No role for human papillomavirus infection in oral cancers in a region in southern India

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Abstract

Oral cancer is a major public health issue in India with ˜77,000 new cases and 52,000 deaths yearly. Paan chewing, tobacco and alcohol use are strong risk factors for this cancer in India. Human papillomaviruses (HPVs) are also related to a subset of head and neck cancers (HNCs). We examined the association between oral HPV and oral cancer in a sample of Indian subjects participating in a hospital-based case-control study. We recruited incident oral cancer cases (N= 350) and controls frequency-matched by age and sex (N= 371) from two main referral hospitals in Kerala, South India. Sociodemographic and behavioral data were collected by interviews. Epithelial cells were sampled using Oral CDx® brushes from the oral cancer site and the normal mucosa. Detection and genotyping of 36 HPV genotypes were done using a polymerase chain reaction protocol. Data collection procedures were performed by qualified dentistsviaa detailed protocol with strict quality control, including independent HPV testing in India and Canada. HPV DNA was detected in none of the cases or controls. Associations between oral cancer and risk factors usually associated with HPV infection, such as oral sex and number of lifetime sexual partners, were examined by logistic regression and were not associated with oral cancer. Lack of a role for HPV infection in this study may reflect cultural or religious characteristics specific to this region in India that are not conducive to oral HPV transmission. A nationwide representative prevalence study is needed to investigate HPV prevalence variability among Indian regions.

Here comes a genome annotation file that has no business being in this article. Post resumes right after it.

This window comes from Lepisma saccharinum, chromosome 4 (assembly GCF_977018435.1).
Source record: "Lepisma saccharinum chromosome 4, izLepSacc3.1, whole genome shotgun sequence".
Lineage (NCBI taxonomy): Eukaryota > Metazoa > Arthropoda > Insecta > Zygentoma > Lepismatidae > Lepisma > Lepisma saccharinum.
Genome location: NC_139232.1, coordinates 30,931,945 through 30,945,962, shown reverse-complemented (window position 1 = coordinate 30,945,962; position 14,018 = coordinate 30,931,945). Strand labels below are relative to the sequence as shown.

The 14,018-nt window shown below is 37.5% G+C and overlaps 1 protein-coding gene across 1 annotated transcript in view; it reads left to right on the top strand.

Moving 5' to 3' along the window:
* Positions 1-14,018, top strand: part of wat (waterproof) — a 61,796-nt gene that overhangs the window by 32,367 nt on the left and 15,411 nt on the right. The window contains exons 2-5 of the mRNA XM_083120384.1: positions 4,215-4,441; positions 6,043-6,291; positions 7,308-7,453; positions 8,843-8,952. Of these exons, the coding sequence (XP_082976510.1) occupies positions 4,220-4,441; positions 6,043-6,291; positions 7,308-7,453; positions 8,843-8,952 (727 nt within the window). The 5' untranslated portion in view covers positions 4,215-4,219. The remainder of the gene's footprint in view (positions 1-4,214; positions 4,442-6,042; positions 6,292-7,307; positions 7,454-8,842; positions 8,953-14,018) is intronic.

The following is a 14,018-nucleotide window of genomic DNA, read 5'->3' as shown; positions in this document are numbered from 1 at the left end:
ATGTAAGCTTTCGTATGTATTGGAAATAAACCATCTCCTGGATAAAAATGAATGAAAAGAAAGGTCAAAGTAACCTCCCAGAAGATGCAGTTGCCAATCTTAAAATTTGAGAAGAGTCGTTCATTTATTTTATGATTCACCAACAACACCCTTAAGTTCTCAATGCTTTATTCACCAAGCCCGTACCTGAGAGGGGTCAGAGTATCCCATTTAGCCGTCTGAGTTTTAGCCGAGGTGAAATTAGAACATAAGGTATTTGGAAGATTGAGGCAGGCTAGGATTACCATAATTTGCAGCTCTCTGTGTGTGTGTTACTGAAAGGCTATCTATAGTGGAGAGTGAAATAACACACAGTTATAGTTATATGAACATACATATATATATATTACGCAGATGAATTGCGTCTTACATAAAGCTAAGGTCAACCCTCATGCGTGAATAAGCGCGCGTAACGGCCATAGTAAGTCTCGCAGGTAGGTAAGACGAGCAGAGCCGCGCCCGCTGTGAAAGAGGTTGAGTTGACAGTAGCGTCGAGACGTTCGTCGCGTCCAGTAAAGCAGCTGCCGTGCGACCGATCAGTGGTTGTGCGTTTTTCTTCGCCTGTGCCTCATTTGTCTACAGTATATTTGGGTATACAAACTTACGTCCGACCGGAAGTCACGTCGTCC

What's new?

A new study out of southern India shows that HPV is not the culprit behind the widespread oral cancer in that region. Recently, HPV has been implicated in HNC cases worldwide, and may be responsible for a burgeoning epidemic. Because oral cancer is so prevalent in southern India, the authors wanted to know whether the virus plays a role, especially because an HPV vaccine is available. When they tested for 36 HPV subtypes in oral cancer cases and controls, however, they found no HPV DNA in any of the individuals.

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